But its not just with his nation of Israel that Jesus identifies. Their story is more universal and wide-spread. In Black American spirituals like, “Go Down, Moses,” and “Oh, Freedom,” and in theologies of resistance to oppression in Latin America, Israel’s groaning for freedom and deliverance from Egypt has become a script by which people all over the world see themselves, and find hope and strength to resist injustice and to labor toward the creation of their own Promised Land. So it stands to reason that Jesus, as the refugee and asylum seeker in Egypt, identifies with our stories, especially with the epidemic of loneliness and homelessness, and the search for refuge, or asylum, sweeping the world today.
The United Nations says that there are 26 million refugees worldwide, including refugees displaced within their own countries, like Kurds and Christians in Iraq. Or Southern Sudanese and refugees from Darfur in Northern Sudanese camps. Thousands of refugees and asylum seekers live in this very part of Minneapolis. In a surprise development for me, I’ve found myself relating as a friend and occasional translator for that part of the Somali community from the tiny country of Djibouti, because of the French language we have in common.
Numbers are harder to come by for the people displaced not by war or persecution, but by poverty, or environmental decline, or the lack of opportunity and investment, like the 12 million undocumented workers here in this country, mostly Mexican, many of them in this neighborhood, too. For most of them its been a wrenching, difficult experience all the way. Earlier this year, I got a sense for how deep is their longing for people and places left behind, after the NFL championship game that the Vikings lost in January of this year. The next day I turned on the Mexican radio station to hear a lot of angry, animated talk about the previous night’s game of futbol. My feelings exactly, after that last minute interception that threw away the game. Arrgh! But then I realized: Oh! They’re talking about a soccer game in the Mexican city of Morelia! But isn’t that the essence of homelessness, even when there’s a roof over our heads: when our feet are in one place, and our hearts are in another?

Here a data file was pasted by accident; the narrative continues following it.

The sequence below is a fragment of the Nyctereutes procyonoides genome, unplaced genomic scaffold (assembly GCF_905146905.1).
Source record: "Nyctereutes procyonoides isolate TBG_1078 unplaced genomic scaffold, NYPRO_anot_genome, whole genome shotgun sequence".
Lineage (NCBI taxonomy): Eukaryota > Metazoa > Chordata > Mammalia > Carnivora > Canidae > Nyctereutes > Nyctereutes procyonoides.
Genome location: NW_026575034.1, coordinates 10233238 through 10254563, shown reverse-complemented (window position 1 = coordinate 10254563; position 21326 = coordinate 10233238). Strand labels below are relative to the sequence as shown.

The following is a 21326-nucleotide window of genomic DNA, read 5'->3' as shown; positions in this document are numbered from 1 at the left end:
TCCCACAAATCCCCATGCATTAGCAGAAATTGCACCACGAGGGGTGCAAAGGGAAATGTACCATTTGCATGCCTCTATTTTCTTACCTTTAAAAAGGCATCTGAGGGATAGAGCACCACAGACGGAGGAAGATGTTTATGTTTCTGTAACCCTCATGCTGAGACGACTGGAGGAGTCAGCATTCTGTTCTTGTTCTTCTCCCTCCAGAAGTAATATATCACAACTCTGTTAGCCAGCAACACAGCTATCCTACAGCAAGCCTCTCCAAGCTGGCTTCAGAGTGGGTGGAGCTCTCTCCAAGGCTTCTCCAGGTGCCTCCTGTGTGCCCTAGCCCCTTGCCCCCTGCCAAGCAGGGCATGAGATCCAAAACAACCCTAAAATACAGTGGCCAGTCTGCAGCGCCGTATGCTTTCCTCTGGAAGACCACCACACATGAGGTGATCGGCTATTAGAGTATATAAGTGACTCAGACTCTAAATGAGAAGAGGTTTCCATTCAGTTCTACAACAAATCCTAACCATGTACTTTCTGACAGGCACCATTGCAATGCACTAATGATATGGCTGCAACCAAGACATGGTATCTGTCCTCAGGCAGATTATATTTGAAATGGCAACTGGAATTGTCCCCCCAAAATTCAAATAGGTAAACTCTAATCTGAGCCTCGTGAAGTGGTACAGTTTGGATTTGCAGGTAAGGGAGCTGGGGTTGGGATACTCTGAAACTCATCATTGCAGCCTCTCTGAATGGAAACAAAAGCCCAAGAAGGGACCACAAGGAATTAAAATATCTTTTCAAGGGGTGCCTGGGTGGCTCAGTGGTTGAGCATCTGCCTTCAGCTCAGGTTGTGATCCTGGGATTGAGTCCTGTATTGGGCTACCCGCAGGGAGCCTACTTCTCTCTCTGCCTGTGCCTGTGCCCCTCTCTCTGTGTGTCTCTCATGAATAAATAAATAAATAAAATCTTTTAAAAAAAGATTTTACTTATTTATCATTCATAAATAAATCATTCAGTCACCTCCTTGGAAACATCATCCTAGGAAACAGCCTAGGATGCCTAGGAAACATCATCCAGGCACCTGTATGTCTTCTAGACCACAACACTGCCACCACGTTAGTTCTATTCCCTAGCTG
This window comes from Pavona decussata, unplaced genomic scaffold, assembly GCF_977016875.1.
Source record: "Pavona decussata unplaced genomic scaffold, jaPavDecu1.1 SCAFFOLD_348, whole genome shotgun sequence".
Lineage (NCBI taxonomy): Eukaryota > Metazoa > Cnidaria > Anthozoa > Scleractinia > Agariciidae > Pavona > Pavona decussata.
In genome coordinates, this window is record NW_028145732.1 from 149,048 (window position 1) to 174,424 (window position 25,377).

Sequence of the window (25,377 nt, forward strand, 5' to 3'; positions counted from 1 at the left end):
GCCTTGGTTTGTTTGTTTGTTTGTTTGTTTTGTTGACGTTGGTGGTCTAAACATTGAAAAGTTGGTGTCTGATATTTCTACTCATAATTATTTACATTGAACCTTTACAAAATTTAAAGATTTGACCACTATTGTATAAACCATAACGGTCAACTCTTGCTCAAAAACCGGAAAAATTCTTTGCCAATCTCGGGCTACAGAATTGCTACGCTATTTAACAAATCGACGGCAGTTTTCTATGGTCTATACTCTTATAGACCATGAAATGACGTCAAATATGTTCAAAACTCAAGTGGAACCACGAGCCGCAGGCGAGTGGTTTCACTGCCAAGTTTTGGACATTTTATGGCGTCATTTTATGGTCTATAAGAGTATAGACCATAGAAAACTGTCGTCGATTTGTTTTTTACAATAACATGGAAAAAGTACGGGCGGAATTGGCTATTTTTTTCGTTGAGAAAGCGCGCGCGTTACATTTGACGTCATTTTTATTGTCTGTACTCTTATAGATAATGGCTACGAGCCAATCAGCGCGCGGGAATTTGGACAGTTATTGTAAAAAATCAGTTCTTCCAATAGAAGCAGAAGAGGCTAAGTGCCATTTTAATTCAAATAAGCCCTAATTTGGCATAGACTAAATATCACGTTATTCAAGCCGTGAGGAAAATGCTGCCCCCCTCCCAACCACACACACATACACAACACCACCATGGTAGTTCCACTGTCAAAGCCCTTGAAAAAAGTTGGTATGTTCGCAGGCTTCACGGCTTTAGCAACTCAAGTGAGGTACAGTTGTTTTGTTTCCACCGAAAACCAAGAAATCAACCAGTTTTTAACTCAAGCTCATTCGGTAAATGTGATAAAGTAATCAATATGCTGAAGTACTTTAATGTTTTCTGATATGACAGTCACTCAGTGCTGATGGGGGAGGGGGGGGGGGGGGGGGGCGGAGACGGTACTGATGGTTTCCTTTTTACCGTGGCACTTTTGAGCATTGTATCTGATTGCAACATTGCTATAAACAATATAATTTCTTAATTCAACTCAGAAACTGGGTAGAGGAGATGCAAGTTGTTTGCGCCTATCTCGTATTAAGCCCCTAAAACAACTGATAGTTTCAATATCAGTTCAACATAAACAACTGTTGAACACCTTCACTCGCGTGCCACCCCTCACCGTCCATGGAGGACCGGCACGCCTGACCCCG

Then there are those who haven’t necessarily left anywhere or gone anywhere, but who find that home has effectively left them. That’s the Native American experience. And that of people in my old home town of Toledo, so tied to Detroit’s auto economy, whose jobs and neighborhoods dried up and blew away. As the bumper stickers said: “Last one leaving Toledo please turn out the lights.” But many of them never had the means nor the connections to leave, or they felt responsible to stay and take care of their parents or their grandchildren, and so lived out much of their lives on the horns of a dilemma: Do we stay, or do we go, like so many others? And if so, where do we go? Many of my unemployed, or under-employed, high school buddies are such “refugees in place.”